Category Archives: Food Products

fancy it up with truffle

truffle salt and truffle oil

I’ve only had truffle overload once: in New York, at the now-defunct Palio restaurant a dozen years ago, with so much truffle on my risotto that afterward I burped truffle. And ended up throwing up truffle risotto into the toilet of my hotel room. Lucky toilet.

It took me a few years to venture towards truffle again; in hindsight, I blame the red wine for ejecting the truffle out of my body. But I have never turned my back against this earthy, rich flavor again and every year I look forward to Fall for all its beauty, including the emergence of truffles.

Truffle is decadent, it’s a taste that’s hard to put a finger on. It’s like the high fat European-style butter of the mushroom/fungus world (hey, truffles are technically fungi that sprout fruiting bodies beneath the ground, while mushrooms are fungi that sprout above ground).

We can’t always get our hands on truffles; they’re in season for only several weeks a year. But I still seek its flavor all year long, and I did come upon truffle salt at the Fancy Food Show this past year. Why had I never thought of it before? I scored a little sample vial of truffle salt with a little squeal of glee (along with lots of free vanilla and vanilla paste, flavored sugar (mrmm lemon sugar and sweet onion sugar!) and all manner of chocolate). The vendor, fusion, maker of many fine artisanal salts, advised me to sprinkle the black truffle salt on some on popcorn.

But I had a better idea. I “fancied up” some scrambled eggs (made with farm fresh eggs of course!) with a sprinkle of this black truffle salt and a splash of truffle oil.

These days, I’m trying to eat healthier, and eat fewer carbs. I’m in this weird tundra of food possibilities (carbohydrates are my promised land–meat, not so much) and I’m in a continuous search for flavors and textures that will make this high protein, lower carb land sparkle for me (lower carb meaning, not 95% carb anymore).

Wow. The truffle did it. It made something ordinary, extraordinary. I now crave truffle infused scrambled eggs as much as I do brioche bread from the Cheese Board or morning buns from La Farine.

I recommend splurging on the black truffle salt (available at salt works for $17.99 for a 5.5 ounce jar…or if you care to pay more for less, dean and deluca offers 3.5 ounces for $28), to make something ordinary, extraordinary. The possibilities are endless: on some simple boiled pasta (okay that’s carb), or on vegetables or on popcorn, or all manner of egg preparations, whether it be poached, fried, scrambled, omelet, frittata, or quiche.

tiffin tins

tiffin tins

A few months ago, I watched a Gordon Ramsay episode (I forget which show–it was either his “Kitchen Nightmares” or the UK original–I watch ALL of his shows they are TERRIFIC) during which he initiated a tiffin delivery service at lunchtime. There he was, showing the staff (and by proxy, we the viewers) an entire box of these really awesome stackable, portable tins. Lunch would be delivered in those shiny tins.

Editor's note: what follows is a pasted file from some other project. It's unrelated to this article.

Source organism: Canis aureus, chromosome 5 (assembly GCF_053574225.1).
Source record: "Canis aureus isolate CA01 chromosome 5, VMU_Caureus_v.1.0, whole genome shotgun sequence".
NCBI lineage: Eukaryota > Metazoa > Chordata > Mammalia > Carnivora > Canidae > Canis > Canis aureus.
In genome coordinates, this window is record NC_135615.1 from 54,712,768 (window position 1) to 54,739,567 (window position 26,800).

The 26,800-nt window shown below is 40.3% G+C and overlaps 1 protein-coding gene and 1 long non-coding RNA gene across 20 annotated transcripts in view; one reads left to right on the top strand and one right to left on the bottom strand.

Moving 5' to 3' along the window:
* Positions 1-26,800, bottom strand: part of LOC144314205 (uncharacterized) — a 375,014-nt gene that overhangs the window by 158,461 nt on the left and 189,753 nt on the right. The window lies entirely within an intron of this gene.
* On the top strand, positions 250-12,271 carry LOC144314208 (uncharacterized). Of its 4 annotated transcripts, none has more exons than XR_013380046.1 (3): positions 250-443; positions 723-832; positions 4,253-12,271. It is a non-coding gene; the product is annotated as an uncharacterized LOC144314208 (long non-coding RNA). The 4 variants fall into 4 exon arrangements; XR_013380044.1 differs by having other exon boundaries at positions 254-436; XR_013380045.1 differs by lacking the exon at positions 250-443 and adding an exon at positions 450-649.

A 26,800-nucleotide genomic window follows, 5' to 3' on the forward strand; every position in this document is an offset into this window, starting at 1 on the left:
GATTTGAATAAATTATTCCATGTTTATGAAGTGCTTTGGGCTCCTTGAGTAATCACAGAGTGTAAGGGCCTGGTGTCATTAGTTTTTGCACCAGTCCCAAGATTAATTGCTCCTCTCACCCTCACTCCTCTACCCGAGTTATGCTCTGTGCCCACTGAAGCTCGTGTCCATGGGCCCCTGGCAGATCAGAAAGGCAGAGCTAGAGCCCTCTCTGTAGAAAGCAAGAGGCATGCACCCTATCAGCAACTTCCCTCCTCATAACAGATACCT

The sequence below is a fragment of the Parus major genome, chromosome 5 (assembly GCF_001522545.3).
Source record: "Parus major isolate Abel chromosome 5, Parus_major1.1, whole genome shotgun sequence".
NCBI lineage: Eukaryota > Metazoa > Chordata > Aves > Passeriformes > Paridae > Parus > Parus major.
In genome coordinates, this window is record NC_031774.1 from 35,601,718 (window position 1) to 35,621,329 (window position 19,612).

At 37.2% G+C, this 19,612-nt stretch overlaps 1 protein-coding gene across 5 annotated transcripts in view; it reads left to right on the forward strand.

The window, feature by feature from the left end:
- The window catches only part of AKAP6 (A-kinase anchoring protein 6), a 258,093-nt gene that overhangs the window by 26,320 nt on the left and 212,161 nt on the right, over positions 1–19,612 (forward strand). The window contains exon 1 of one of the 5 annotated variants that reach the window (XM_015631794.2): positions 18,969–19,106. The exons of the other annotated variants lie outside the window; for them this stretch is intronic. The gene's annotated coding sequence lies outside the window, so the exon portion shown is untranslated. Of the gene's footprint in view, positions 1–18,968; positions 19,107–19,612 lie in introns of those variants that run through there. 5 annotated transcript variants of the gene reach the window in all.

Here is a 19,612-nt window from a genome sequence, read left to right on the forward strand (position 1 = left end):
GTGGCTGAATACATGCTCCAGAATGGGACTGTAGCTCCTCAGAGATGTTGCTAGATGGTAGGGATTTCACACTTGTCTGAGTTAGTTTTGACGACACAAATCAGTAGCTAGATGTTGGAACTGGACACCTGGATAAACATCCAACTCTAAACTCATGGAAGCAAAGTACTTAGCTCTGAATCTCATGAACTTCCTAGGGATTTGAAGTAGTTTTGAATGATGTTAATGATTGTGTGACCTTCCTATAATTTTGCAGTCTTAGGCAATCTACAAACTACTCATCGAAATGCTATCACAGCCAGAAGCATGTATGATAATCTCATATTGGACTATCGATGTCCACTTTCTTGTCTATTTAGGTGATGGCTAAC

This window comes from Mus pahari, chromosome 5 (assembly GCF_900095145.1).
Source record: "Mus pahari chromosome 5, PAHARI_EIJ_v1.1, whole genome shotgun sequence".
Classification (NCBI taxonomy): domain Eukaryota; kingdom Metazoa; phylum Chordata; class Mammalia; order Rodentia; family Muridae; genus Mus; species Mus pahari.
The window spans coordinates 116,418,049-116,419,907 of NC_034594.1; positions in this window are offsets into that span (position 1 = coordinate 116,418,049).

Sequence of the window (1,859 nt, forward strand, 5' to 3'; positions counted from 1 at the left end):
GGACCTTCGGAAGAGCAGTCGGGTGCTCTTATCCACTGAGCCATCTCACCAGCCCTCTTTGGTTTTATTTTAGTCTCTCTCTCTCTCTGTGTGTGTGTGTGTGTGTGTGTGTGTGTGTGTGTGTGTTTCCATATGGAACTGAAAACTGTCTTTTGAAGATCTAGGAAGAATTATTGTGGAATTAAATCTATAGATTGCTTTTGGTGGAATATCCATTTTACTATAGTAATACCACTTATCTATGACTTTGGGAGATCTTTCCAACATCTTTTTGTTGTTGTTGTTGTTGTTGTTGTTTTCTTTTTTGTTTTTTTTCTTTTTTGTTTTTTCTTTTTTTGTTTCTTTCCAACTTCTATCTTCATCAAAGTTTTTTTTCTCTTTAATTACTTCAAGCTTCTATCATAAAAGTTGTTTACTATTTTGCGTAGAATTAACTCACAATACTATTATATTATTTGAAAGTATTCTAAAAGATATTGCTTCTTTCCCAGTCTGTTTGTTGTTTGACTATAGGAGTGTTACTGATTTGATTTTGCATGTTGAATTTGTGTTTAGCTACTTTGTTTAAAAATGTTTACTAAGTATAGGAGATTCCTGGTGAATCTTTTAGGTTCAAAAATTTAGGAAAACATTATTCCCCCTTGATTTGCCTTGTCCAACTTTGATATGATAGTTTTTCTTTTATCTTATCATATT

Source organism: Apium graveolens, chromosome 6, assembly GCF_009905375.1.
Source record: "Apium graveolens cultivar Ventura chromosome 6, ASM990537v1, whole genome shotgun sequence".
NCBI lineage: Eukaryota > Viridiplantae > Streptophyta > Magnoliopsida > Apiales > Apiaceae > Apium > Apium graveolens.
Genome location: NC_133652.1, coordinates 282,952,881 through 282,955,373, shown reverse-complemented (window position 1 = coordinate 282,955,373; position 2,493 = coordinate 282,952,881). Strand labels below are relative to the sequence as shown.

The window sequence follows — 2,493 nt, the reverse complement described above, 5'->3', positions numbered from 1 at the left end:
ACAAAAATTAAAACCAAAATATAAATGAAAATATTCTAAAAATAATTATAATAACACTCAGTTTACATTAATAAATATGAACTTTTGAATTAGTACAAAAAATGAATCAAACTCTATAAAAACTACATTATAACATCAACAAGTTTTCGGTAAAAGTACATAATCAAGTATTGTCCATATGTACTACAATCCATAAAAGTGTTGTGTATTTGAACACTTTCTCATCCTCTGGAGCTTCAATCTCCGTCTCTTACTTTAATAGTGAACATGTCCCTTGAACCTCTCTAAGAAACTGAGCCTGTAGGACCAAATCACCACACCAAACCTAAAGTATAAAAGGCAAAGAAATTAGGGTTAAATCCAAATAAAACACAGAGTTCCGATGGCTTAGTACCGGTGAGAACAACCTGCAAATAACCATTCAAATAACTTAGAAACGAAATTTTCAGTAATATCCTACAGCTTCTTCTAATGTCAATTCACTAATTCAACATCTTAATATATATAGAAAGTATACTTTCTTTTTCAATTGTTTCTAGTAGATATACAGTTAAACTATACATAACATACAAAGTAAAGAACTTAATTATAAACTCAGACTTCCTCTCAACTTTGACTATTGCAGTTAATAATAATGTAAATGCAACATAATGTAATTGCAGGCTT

My reaction: Cuuuute. I had to have them. IMMEDIATELY!!!!

I grew up in the tradition of “bento boxes.” My mother didn’t call lunch “brown bag lunches,” she called them “bentos.” When we went on a picnic she said, “I’ll prepare a bento box.” And when I was on a school field trip, “bento” it was, again. In 1970s America, that meant I got a lot of weird stares and finger pointing. All because I didn’t bring lunch in a lunch box with Daffy Duck on it or in a small paper brown bag. Or the requisite bologna sandwich with potato chips.

I didn’t understand how awesome my bento box was at the time–which for me was stackable plastic boxes filled with leftovers from dinner (in hindsight, waaay better than an Oscar Mayer bologna sandwich). But eventually, my mother gave in and started packing lunch for me in a plastic Bugs Bunny lunch box.

Of course, the transition was not seamless–at first, she packed my lunches in a REGULAR sized paper bag (the kind that could hold at least four cantaloupes) to my great dismay. Where did white people buy these tiny brown lunch bags?! We eventually found them, but not before procuring a very cute plastic lunch box at the local Zody’s.

I admit, the sandwiches paled in comparison to the tasty Korean food she used to pack for me, but escaping the teasing of classmates was worth the trade off

Now I’m going back to my roots. I’ve fallen in love with bento boxes..and tiffin tins.

I found my tiffin tins at AngelinHome. I bought the mini tiffin tins–and they are a bit small, so unless you’re a super light eater, get the regular sized ones.

I find them entrancing. The biggest drawback is the obvious: tiffins are made of metal. And metal cannot be microwaved. So they are a bit of a bummer when you drag them to work and realize you have to take them OUT of the tin to heat up. So I’ve been packing fruit salads and such in them. Delish.

Chelada

Budweiser + Clamat = "Chelada"

I was out of town a month ago when we spotted this can of Bud Chelada, aka Budweiser+Clamato. Hrm. Intrigued, we bought a can and then took turns drinking from it and making funny faces, and then doubled over with laughter, we took sips again just to keep on laughing.